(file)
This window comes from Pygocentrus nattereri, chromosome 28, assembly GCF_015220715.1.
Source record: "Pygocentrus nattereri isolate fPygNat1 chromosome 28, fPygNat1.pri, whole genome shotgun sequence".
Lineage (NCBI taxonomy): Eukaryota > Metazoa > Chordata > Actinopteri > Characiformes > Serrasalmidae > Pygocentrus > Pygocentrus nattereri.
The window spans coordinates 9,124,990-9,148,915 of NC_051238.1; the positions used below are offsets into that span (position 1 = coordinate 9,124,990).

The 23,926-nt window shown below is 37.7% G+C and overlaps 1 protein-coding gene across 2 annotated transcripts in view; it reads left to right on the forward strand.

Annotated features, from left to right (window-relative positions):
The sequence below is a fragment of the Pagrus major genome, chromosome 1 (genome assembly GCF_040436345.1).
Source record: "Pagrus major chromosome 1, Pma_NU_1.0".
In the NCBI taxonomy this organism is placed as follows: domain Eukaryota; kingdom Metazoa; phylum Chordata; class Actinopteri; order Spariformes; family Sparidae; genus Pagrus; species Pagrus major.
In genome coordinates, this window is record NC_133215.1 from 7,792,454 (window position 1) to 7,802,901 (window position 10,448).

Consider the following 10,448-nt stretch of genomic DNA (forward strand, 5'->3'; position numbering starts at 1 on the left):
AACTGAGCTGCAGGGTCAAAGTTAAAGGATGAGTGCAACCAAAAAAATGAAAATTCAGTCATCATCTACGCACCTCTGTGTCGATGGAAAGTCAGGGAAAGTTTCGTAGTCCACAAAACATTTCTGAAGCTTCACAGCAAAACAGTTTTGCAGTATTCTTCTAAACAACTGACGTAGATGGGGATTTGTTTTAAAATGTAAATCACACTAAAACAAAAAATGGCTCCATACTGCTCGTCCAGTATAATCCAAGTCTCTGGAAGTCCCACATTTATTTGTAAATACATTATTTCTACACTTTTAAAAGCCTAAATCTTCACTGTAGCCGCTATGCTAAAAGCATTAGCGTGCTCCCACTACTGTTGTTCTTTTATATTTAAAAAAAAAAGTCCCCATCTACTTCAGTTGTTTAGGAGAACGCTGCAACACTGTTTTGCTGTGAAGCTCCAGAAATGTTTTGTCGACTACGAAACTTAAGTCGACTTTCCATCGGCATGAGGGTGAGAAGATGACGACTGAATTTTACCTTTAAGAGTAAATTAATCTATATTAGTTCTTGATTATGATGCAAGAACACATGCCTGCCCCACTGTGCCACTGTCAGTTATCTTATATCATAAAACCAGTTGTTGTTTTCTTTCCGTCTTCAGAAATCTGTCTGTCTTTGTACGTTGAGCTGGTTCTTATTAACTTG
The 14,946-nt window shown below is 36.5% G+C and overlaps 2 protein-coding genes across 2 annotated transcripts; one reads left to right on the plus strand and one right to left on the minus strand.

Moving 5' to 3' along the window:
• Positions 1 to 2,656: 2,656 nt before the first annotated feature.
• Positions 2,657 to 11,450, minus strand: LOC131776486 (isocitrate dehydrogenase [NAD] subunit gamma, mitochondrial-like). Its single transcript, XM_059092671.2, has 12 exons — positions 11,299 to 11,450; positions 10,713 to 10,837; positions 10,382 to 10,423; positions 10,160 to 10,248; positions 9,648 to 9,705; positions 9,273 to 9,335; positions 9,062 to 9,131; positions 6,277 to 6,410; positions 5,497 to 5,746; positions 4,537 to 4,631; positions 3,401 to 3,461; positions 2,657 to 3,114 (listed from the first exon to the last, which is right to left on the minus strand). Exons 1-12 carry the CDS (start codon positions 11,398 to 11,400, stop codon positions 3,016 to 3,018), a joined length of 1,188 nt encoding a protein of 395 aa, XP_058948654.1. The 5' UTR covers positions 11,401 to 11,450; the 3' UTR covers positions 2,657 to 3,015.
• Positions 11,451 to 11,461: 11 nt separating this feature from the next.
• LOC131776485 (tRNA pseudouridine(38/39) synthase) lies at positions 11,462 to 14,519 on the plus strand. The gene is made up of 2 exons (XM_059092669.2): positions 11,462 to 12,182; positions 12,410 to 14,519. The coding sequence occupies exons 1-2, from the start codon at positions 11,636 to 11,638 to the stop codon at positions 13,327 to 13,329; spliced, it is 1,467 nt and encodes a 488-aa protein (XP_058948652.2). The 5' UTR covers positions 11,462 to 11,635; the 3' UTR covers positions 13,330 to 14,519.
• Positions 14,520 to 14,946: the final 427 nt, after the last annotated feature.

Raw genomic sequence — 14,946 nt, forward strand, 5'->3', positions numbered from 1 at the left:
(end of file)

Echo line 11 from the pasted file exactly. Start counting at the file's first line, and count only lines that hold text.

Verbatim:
Consider the following 10,448-nt stretch of genomic DNA (forward strand, 5'->3'; position numbering starts at 1 on the left):